$   200,000

Elizabethtown, Lexington &

   Big Sandy Railroad

$   500,000

Louisville Southern Railroad

$   100,000

Kentucky Union Railroad

$   300,000




In 1872, the Elizabethtown, Lexington and Big Sandy Railroad began building a line to Ashland.  By 1889, the Louisville Southern had also completed its line from Louisville to Lexington, by way of Versailles.  The Lexington & Eastern Railroad (formerly Kentucky Union) also completed a line from Lexington to Jackson, to service the timber and coal resources in Eastern Kentucky.  During 1889, the Belt Line Railroad was built to connect the railroad lines around the northern edge of Lexington.

Beginning in the 1890s, these lines began to consolidate into the Louisville & Nashville Railroad, Southern Railway and Chesapeake & Ohio Railway.  These regional lines for the next sixty years were the primary means of commerce and shipping.  Following the Second World War, interstate highways replaced railroads as the primary means of transportation.

The mainlines along Water Street were originally viewed as encouraging Lexington’s economic growth.  These tracks were adjacent to the downtown business district, allowing goods to be offloaded at or near the destination.     By the 1950s, the various tracks along Water Street were viewed as a deterrent to economic growth, causing congestion of the city streets.  In 1968, the city finally succeeded in removing the tracks from downtown.  Over the next decade, many of Lexington’s railroad lines were abandoned.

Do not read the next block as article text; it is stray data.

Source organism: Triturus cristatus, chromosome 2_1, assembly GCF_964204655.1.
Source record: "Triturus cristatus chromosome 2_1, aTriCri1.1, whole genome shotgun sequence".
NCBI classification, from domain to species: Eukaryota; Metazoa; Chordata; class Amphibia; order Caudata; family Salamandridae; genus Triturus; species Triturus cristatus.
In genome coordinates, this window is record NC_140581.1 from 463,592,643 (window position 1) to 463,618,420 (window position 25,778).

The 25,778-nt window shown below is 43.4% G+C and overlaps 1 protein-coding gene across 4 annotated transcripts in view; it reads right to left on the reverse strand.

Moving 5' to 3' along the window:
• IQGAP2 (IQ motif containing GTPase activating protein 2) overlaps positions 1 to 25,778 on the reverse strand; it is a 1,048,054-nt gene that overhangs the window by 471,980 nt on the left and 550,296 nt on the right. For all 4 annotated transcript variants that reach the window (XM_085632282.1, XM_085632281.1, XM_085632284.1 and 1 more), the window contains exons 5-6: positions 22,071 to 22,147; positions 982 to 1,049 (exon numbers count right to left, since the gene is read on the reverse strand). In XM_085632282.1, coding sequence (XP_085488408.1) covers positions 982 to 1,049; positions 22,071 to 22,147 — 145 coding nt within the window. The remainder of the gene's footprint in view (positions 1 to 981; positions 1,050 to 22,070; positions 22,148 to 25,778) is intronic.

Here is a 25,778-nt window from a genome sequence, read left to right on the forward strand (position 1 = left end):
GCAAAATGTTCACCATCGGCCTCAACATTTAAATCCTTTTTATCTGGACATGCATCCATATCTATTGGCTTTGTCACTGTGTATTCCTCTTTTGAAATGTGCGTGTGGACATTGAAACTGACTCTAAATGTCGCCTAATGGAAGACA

Today, Norfolk Southern continues to operate the old Southern Railway and R J Corman operates portions of the old Louisville & Nashville Railroad and Chesapeake & Ohio Railway systems.  The Norfolk Southern line was originally the Lexington & Danville, while the Corman lines were part of the Lexington & Ohio, Covington & Lexington, Maysville & Lexington, Elizabethtown, Lexington & Big Sandy, Louisville Southern, Kentucky Union and Belt Line railways.